A view of the Yueyaquan Crescent Lake, near the city of Dunhuang in China’s northwestern Gansu province, on May 12, 2013. (Ed Jones / AFP - Getty Images via Oasis on China’s ancient Silk Road now draws tourists not traders - PhotoBlog)
Blue Pond, The Snowstorm in May - In Hokkaido, it was an uncommon thing but it snowed in May of this year. A lot of tourists dislike snow in the spring. This place has a view drawing tourists from around the world. All are nature’s tints. Biei in Hokkaido, Japan. (Kent Shiraishi/National Geographic Traveler Photo Contest)# (via National Geographic Traveler Magazine: 2013 Photo Contest - The Big Picture - Boston.com)
Meteora Monasteries - Meteora - Greece
The Orthodox church has always had a knack for picking spectacular locations for its sacred buildings, and Meteora is no exception. In the foothills of the Pindus mountains, above the central Greek plains of Thessaly, a series of geological wonders stick out from the ground. The name Meteora means “suspended in the air” or “suspended rocks” and it is appropriate. Wind, water and the harsh temperatures have carved out a series of gigantic sandstone pillars, some of them hundreds of meters high.
The first hermit monks appeared in this area as early as the 11th century, however the monastery complex only began to flourish after the Ottoman conquest of Byzantine empire in 1453. Due to persecution and concern about the Ottomans, orthodox monks were sought refuge in increasingly remote locations. What better place to establish a monastery than in, as Meteora is sometimes translated, “the heavens above.”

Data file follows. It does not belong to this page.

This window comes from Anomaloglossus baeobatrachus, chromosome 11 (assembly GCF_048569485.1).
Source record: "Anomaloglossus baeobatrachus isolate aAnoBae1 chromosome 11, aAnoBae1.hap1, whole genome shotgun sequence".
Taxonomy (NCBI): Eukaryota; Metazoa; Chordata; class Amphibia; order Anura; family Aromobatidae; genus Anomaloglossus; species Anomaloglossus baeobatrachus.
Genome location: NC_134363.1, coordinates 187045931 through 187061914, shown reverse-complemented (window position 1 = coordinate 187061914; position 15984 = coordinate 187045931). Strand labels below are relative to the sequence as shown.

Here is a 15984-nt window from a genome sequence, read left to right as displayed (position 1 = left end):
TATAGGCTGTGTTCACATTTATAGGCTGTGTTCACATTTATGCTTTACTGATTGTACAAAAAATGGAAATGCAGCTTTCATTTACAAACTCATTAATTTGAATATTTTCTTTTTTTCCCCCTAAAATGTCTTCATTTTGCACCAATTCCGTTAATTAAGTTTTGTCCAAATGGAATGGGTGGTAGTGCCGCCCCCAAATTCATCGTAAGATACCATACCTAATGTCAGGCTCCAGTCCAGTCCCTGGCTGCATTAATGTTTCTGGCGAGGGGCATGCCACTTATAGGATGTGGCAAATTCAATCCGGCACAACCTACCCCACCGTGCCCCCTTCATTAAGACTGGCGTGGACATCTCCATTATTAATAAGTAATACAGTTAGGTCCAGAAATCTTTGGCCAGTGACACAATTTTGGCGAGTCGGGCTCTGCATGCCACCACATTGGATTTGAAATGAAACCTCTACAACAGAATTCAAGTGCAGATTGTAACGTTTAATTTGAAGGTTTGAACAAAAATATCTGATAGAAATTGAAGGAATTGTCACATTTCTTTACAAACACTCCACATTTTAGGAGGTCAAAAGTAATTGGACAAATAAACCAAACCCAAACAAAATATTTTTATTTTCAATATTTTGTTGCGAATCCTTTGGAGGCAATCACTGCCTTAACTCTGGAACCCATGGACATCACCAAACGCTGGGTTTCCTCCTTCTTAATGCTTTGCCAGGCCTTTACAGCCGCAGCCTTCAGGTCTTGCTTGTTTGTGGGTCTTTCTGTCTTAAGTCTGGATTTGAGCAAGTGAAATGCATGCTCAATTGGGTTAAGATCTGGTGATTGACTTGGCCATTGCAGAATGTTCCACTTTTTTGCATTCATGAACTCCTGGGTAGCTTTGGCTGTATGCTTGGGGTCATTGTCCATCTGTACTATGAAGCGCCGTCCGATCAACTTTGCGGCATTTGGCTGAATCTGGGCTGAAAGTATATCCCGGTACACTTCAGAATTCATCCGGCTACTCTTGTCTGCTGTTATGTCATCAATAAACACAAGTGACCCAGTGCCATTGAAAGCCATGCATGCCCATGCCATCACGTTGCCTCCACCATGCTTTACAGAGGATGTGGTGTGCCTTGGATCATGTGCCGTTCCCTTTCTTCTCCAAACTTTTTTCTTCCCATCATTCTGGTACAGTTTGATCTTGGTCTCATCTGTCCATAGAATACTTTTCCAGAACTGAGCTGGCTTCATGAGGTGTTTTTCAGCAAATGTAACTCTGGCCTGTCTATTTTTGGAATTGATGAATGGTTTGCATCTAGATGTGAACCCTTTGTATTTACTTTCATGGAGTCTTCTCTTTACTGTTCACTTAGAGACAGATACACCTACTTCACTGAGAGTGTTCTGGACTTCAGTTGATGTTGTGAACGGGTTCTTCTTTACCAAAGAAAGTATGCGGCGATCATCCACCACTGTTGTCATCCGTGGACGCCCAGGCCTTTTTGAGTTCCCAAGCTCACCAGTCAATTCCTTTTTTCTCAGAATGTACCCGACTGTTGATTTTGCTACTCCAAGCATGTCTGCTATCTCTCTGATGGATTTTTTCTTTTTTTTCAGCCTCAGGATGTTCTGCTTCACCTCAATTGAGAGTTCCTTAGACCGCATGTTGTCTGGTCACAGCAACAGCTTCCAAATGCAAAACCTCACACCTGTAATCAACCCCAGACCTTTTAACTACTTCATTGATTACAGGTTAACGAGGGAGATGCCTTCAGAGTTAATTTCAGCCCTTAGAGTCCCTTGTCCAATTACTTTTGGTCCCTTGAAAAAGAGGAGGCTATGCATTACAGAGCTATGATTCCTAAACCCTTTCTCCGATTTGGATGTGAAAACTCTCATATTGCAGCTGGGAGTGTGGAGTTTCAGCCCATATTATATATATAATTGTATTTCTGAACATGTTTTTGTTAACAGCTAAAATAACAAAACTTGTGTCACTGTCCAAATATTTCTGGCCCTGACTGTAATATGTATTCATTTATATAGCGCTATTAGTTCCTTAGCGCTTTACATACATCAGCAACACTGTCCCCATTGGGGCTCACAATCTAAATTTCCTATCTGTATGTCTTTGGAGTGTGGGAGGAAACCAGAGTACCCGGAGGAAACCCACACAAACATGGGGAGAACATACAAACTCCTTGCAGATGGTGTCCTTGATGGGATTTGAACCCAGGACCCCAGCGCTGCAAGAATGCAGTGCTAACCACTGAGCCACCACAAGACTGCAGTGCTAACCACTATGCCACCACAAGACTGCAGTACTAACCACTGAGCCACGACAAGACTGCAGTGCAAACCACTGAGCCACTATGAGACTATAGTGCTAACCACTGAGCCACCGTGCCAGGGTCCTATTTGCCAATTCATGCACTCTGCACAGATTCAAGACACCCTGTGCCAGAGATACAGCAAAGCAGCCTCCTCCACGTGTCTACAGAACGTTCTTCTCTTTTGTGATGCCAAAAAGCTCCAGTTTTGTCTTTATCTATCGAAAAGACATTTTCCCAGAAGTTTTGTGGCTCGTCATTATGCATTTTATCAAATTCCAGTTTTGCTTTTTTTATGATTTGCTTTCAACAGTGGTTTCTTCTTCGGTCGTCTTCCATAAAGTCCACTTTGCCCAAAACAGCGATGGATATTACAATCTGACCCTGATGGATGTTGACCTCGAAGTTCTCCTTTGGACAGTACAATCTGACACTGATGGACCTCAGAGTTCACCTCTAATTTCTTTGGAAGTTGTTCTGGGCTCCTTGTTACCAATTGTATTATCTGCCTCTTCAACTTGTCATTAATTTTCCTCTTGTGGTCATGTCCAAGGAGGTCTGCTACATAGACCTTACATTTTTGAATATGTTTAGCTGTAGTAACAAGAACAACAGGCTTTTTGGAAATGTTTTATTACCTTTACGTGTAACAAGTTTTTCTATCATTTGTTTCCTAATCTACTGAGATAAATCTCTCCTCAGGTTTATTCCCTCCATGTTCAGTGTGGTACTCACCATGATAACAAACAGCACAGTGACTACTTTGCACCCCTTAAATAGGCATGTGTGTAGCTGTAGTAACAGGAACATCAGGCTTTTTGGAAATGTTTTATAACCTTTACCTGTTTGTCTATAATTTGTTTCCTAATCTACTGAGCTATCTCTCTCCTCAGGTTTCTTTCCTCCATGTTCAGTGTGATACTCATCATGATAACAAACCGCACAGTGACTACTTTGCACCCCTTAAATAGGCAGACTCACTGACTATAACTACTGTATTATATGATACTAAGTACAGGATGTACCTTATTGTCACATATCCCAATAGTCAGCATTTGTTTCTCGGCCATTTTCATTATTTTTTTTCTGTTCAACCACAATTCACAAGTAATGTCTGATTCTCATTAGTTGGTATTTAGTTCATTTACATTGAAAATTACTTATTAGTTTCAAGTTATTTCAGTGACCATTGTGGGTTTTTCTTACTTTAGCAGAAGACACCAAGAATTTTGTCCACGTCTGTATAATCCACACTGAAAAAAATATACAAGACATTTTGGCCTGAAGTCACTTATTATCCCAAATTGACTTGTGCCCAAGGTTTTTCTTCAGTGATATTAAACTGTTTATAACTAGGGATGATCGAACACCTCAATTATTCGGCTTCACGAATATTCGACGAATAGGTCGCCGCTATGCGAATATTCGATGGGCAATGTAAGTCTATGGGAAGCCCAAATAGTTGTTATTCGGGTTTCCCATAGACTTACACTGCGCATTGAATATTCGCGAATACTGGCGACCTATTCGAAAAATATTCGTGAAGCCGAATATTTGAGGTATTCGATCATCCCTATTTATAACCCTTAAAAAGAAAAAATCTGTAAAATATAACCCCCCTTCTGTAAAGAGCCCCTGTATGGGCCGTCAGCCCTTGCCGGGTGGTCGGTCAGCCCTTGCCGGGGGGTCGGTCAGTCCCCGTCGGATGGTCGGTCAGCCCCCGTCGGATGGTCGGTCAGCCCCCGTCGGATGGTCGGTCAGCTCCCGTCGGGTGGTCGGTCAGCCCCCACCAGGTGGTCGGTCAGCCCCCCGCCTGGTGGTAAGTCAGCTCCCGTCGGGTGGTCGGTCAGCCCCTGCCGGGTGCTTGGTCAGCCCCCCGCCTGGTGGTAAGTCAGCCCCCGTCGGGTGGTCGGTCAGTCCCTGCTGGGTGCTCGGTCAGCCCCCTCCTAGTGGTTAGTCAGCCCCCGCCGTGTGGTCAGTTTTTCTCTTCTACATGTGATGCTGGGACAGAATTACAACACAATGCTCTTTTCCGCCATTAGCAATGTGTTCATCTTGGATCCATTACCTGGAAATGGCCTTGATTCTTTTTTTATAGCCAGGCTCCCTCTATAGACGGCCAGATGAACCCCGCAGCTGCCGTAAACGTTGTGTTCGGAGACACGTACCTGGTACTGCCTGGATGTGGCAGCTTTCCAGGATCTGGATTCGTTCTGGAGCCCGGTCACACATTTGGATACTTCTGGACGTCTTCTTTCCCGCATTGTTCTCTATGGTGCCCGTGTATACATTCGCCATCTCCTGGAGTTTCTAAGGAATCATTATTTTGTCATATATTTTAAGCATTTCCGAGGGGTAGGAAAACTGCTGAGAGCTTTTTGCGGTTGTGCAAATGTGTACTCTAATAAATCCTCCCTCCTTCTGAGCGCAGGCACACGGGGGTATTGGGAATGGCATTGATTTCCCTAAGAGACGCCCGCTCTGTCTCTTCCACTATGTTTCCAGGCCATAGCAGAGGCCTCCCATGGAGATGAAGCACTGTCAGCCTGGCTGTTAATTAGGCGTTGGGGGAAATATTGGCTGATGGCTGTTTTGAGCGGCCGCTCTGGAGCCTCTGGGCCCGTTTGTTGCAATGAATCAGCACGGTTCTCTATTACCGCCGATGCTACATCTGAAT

To gain access to the monastery one originally had to climb a series of ladders tied together or be dragged up via a large net. According to the monks the ropes were only replaced “when the Lord let them break.”
So how are they accessed now? Keep reading…
July every year, in the Bac Son Valley, plots are alternated for the use of rice crops.
Photographed July 01, 2012, Bac Son, Lang Son, Vietnam
(via Photo of the Day | Arts & Culture | Smithsonian Magazine)
This is amazing!
Source: Boing Boing
Uyuni Salt Flat, Bolivia
Photograph by Heiko Meyer, laif/Redux
Earth and sky are indistinguishable on the Salar de Uyuni, a vast salt flat in southwest Bolivia. A great lake covered this area 16,000 years ago. When it dried up, it left a 4,000-square-mile basin of salt, the world’s largest such deposit. It’s also one of Earth’s flattest places—relief varies by less than 16 inches.